In Old Cairo, tourists can visit the Muallaqa (Hanging) church which was built on four columns of a Roman fort; and the church of Abu-Serga which houses a well and cave where the Holy family spent three months on its entry journey and three days on the return.
There is also the 4th-century church of the Holy Virgin in Maadi, Cairo, which lies on the Nile bank at the spot where the Holy Family boarded a boat to sail the Nile south. The church was also scene of a modern-day miracle in June 1976 when a Bible was found floating on the Nile water, open at the chapter in Isaiah that includes the verse: Blessed be my people Egypt. The Bible is displayed in a glass case at the church.
In Wadi Natroun, visitors can head to the three 4th-century desert monasteries, and can also visit Nabaa al-Hamra, the Red Spring, which is a spring of fresh water in the midst of a 700-feddan lake of sulphurous waters. Tradition has it that St Mary was thirsty, and Baby Jesus stretched His hand and sprung the fresh water for her to drink.
In the Nile Valley, there are three destinations. One is the church of Gabal al-Teir in Minya, situated atop a mountain that includes several vestiges of the holy visit, and which was built in the 4th-century by St Helena. There is also al-Muharraq Monastery in Assiut where the Family spent the longest interval of 198 days, and which includes the altar consecrated by Jesus Himself; and the Assiut Dronka Grotto which is the spot from which the Holy Family started their return journey. It is situated 120m above sea level and is the site of the beloved annual celebration of the Holy Virgin every August.
From religious to cultural tourism
The eight sites of phase one, Mr Girgis said, comprise 40 per cent of the journey. The tourists are expected once the upcoming Vatican circular is out, which will be next May. In reply to a question by Watani on who is the target tourist, Mr Girgis said it is the religious tourist who seeks spiritual needs. “We target tourists from South America, in addition to Italy and Germany as well as other places,” he said.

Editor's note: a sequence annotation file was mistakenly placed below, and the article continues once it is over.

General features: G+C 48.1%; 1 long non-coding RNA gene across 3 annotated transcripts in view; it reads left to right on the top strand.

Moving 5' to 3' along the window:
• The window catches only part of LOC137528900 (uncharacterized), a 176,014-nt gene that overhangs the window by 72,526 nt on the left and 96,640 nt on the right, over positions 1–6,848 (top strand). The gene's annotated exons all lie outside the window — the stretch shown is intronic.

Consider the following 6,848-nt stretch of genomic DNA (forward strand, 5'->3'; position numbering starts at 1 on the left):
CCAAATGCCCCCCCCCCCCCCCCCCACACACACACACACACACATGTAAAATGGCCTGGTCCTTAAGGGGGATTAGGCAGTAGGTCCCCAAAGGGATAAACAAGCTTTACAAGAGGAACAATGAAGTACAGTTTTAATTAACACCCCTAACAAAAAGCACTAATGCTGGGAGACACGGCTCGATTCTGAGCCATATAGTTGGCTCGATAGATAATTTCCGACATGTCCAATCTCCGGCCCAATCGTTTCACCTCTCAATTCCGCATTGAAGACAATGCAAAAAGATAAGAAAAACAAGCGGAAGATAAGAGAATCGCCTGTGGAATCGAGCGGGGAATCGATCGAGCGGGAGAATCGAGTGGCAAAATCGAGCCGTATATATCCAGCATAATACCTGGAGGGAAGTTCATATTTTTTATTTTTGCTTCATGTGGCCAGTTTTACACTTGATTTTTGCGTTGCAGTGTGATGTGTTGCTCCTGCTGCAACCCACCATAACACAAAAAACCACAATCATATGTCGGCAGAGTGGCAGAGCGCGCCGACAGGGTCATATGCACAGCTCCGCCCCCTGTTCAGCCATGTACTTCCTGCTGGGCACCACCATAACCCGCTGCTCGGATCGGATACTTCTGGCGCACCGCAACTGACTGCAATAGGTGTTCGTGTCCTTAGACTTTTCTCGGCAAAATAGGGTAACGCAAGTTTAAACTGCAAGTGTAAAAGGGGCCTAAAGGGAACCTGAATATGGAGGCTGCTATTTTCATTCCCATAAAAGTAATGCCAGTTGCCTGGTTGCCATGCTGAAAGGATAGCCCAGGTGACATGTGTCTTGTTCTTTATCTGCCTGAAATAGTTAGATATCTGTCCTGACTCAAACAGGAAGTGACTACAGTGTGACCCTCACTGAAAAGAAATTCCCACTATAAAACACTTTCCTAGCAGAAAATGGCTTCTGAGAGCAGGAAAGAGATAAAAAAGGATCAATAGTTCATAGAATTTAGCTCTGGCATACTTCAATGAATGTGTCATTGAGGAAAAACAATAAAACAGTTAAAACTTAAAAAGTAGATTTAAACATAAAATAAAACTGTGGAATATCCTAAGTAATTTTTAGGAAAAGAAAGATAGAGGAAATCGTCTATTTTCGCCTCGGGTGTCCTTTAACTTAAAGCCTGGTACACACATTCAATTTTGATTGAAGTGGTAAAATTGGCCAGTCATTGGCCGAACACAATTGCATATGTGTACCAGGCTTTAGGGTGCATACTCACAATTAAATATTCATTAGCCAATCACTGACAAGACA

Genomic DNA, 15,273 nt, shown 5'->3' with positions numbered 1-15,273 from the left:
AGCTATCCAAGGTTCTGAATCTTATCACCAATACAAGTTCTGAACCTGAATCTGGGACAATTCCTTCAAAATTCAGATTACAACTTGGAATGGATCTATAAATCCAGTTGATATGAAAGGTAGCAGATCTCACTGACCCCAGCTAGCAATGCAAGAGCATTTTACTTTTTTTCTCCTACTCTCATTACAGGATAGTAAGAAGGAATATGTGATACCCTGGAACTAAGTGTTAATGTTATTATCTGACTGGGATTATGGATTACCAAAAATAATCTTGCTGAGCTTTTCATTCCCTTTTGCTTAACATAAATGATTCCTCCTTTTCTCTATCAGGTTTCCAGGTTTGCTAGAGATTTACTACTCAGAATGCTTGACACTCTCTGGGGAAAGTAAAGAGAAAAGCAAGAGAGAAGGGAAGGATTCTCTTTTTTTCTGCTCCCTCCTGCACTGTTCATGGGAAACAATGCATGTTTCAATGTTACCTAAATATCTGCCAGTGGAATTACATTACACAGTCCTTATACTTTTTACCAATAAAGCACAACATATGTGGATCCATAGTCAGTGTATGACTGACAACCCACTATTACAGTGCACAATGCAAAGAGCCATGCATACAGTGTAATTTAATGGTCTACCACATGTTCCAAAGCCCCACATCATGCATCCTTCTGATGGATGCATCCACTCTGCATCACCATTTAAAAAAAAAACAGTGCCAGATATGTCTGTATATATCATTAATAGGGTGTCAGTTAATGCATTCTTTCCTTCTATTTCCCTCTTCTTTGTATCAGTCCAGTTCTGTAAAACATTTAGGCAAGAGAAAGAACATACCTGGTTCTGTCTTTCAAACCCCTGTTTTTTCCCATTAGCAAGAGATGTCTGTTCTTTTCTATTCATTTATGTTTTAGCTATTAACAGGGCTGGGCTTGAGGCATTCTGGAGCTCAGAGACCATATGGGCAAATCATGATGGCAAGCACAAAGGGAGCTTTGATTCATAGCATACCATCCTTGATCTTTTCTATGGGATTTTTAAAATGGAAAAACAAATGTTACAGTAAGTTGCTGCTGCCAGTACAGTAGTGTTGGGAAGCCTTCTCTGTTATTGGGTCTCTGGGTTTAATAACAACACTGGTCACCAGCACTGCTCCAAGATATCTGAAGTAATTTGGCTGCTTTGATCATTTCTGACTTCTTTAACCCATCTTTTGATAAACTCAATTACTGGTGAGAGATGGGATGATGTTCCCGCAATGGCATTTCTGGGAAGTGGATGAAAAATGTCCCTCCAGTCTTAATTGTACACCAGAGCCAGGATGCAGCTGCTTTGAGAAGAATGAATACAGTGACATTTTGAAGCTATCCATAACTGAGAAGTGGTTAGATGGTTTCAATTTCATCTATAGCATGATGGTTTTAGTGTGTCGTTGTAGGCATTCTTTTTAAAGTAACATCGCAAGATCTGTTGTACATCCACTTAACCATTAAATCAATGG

“A lot of work is underway to prepare the pilgrimage sites to receive tourists,” he explained. “Power lines have been installed, roads have and are being built, signposts are set up, medical services are established, in addition to hotels, restaurants, souvenir shops, and whatever a tourist might need.
“The Church has been doing its utmost to make the project a success,” he said. “Pope Tawadros is strongly supporting the project, and offering whatever aid is needed. Tourist guides receive training at the Institute for Coptic Studies which also prepares guiding programmes. The monasteries are collaborating very well and we, on our part, have promised to respect the privacy and seclusion of the monastic communities. This is why tours will only be available four days a week, from Monday through Thursday, and will end at 4pm.”
“Will UNESCO be involved in such a valued heritage project?” Watani asked. “We have approached UNESCO on that point,” Mr Girgis replied. “If our request is accepted, it would take us from the 2-billion-strong religious tourism to the 6-billion-strong cultural tourism. We would like people of all faiths, and those with no faith at all, to visit our sites for the deep-rooted cultural heritage they hold and the profound blessings.”
7 February 2018